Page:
Today’s CIOs must achieve a delicate balance between meeting business objectives and providing security for their most critical data and systems. As more organizations migrate operations to the cloud, cybersecurity is a critical consideration, but there are many other components to consider as well. If your business needs to meet compliance regulations such as PCI DSS, CERT, FINRA and HIPAA, you must have the structure in place to ensure you can pass audits. So, while security needs to be a major factor when evaluating cloud providers, it’s important to understand all of the parameters that play a part.
Risk, security, and compliance in the cloud
The successful businesses of yesteryear were built on legacy and on-premises data centers, posing challenges to modernizing systems. As these systems reach their end of lifecycle, IT departments are receiving more requests from senior executive to migrate to the cloud and replace or integrate existing systems in the interest of cost efficiency and business agility.
But, according to a survey by ESG, more than 85% of senior IT executives migrating to the cloud are concerned or very concerned about cloud security. Whether it’s from malicious intent, politically motivated or an insider mistake, significant security challenges persist including:
- Attacks are becoming more frequent and more sophisticated
- Readily available toolkits make it easy for low-level hackers to launch sophisticated attacks such as ransomware and other malware
- Mobile devices have significantly increased the attack surface, and number of endpoints that need protection has grown exponentially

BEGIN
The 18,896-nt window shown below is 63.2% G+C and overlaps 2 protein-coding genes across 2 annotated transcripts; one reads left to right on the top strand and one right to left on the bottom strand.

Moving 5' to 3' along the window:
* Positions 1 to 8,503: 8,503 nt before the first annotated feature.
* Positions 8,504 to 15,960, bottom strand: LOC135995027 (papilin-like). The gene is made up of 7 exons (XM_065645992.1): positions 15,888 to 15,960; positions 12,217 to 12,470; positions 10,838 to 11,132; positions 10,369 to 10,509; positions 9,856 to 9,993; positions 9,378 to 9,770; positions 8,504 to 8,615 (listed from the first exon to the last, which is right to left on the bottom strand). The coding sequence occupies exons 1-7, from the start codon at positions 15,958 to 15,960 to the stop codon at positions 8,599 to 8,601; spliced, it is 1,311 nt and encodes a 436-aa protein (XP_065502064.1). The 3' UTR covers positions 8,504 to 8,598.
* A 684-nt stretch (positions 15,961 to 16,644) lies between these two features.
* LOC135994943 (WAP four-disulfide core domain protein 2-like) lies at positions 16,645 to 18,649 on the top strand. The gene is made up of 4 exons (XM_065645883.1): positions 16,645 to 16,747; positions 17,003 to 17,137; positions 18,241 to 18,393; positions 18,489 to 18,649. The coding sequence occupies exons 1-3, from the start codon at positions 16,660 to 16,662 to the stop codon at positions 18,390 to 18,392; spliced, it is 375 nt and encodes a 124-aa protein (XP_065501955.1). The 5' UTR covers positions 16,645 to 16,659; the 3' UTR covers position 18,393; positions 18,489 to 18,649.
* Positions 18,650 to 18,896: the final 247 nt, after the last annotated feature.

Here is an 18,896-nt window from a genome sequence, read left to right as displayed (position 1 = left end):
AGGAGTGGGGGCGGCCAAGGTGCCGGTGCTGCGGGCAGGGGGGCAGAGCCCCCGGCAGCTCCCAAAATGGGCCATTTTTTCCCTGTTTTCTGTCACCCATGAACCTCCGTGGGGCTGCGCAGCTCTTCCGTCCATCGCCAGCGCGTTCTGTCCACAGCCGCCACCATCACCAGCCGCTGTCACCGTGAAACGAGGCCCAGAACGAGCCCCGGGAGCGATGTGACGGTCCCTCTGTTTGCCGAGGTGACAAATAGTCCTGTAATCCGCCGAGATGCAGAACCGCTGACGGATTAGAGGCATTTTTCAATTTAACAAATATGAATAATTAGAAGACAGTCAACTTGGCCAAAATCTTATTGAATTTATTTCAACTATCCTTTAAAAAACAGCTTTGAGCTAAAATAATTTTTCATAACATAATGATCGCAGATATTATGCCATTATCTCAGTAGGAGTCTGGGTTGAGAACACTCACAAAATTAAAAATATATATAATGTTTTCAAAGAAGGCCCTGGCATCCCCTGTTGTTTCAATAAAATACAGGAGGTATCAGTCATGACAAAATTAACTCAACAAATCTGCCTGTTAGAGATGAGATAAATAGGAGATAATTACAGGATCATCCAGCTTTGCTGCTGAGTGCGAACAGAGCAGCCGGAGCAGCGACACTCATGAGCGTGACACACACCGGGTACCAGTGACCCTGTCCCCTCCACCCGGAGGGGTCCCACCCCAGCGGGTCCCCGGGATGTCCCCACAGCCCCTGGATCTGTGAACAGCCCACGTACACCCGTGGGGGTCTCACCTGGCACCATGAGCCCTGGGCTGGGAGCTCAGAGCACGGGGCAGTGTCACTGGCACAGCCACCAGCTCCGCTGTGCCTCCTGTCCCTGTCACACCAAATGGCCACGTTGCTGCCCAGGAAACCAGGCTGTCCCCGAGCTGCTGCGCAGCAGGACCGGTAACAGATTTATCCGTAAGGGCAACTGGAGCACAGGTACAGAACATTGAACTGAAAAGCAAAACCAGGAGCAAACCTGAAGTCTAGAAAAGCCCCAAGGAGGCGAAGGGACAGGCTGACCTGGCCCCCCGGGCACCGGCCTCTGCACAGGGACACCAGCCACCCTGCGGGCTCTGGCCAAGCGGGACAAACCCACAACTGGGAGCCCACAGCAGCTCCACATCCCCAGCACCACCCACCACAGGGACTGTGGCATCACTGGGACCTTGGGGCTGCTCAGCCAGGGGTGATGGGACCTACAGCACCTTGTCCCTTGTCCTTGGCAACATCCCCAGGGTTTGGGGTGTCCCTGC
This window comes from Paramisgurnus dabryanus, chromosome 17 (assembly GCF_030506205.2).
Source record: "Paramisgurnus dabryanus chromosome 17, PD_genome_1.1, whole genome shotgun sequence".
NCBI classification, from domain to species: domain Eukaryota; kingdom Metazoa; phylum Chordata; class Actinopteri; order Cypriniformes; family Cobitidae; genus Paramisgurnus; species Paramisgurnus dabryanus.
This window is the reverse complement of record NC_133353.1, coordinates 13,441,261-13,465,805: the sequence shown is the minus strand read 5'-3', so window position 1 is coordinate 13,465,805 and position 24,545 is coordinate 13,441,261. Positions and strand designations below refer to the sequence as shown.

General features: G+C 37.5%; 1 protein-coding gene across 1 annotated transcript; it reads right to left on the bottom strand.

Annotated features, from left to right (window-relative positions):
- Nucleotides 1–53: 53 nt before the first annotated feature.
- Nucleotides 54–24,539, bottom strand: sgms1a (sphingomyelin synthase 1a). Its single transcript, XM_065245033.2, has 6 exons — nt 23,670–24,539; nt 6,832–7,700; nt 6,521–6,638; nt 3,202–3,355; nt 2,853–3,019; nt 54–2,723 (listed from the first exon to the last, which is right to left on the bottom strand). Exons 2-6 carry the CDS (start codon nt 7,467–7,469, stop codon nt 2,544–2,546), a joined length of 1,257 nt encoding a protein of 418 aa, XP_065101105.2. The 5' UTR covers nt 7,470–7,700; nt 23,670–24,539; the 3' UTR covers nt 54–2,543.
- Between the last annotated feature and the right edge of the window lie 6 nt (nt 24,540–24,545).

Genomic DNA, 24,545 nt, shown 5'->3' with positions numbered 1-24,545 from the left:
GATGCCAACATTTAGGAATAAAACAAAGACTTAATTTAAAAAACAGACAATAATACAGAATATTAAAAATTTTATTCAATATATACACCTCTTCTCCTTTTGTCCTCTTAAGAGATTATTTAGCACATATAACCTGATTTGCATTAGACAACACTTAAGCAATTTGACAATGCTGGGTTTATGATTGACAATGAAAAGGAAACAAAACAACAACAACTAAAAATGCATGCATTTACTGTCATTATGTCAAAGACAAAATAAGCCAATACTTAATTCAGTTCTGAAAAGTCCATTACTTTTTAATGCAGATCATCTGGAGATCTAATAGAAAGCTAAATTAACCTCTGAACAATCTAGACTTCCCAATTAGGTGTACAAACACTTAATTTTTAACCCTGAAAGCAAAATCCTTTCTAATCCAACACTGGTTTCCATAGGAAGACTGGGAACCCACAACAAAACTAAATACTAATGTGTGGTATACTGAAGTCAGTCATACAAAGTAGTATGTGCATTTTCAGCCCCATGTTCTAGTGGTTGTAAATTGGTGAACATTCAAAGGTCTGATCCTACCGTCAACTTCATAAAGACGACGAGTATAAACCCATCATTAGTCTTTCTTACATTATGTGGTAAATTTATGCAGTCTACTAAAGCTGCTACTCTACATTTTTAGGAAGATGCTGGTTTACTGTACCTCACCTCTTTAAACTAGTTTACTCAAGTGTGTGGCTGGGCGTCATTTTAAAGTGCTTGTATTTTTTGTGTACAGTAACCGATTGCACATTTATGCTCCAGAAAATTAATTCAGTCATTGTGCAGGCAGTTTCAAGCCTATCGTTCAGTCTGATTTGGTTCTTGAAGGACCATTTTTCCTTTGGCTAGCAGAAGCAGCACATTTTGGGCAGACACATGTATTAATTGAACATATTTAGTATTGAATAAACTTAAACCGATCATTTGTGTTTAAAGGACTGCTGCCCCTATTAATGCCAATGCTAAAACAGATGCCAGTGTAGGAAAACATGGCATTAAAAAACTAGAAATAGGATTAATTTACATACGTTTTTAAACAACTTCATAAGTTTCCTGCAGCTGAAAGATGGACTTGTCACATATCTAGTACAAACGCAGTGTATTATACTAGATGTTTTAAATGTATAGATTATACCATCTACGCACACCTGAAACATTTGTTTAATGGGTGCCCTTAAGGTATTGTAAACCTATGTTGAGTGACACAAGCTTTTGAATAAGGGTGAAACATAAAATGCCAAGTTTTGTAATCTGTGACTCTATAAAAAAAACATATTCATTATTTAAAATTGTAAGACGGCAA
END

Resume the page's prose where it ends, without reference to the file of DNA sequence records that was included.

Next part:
- The pace of application change and system updates are difficult to keep up with to close vulnerabilities
The role CIOs must play to ensure cloud security
The CIO’s primary objective is to meet business goals such as improving customer experience, organizational agility, and optimizing new digital revenue streams. But none of this can be accomplished without a secure infrastructure.
In the cloud, the protection of data operates on a model of shared responsibility model where both cloud providers and users share the burden of ensuring security and meeting compliance mandates. But the ultimate responsibility for security lies within your organization and those who will have to answer to the boardroom in the event of a breach.
The cloud model your organization employs, public, private or hybrid, will determine the level of security provided by your cloud provider. Organizations have more extensive responsibilities for Infrastructure as a Service (IaaS) and Platform as a Service (PaaS) as compared to Software as a Service (SaaS) applications. With IaaS and PaaS, the risks include the potential cessation of business operations, failing a compliance audit, or being hit with a security breach.
Key security considerations for cloud migration
CIOs must take steps to ensure security during the cloud migration process. Here are some questions to ask when evaluating cloud providers:
- Will my cloud infrastructure use least privilege policies for data access without compromising security?
- Are applications or platforms designed with built-in security features such as an enterprise identity management system?
- How will we encrypt data in motion or at rest during the migration process and beyond?
- What third-party compliance standards must be met, and how does a cloud provider’s security protocols map to industry standards?
- How does the cloud provider document its security for compliance purposes?
Once you understand your requirements in the context of cloud offerings, you will be in a better position to implement security protections.
OneNeck IT Solutions understands that maintaining data security in the cloud is a complex undertaking. Our industry experts can help protect your resources from incurring outages and your data from exfiltration through proper design, system segmentation, and access control. Contact us to learn more.